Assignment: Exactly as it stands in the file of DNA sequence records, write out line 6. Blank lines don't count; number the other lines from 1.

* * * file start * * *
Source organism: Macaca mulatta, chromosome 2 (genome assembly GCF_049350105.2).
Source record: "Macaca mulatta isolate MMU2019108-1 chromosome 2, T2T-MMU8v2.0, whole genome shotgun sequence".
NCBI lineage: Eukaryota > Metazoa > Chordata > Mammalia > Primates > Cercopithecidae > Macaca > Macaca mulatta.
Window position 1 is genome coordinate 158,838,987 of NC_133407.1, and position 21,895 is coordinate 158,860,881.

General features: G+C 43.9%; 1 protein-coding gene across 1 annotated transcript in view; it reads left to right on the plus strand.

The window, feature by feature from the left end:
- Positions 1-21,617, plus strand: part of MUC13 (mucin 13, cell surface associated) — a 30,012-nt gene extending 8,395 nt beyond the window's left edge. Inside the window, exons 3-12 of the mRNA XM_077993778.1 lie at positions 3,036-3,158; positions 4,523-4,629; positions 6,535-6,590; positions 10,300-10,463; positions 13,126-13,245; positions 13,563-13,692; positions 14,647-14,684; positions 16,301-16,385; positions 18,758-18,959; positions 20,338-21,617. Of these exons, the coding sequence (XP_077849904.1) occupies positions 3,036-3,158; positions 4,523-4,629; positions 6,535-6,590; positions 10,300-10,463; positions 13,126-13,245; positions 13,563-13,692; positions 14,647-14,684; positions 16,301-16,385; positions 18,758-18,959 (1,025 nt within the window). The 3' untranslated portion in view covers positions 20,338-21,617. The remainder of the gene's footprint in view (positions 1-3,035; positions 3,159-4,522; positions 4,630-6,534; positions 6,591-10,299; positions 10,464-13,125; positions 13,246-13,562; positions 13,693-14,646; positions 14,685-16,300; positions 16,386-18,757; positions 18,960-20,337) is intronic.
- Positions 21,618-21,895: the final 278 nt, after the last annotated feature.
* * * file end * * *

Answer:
The window, feature by feature from the left end: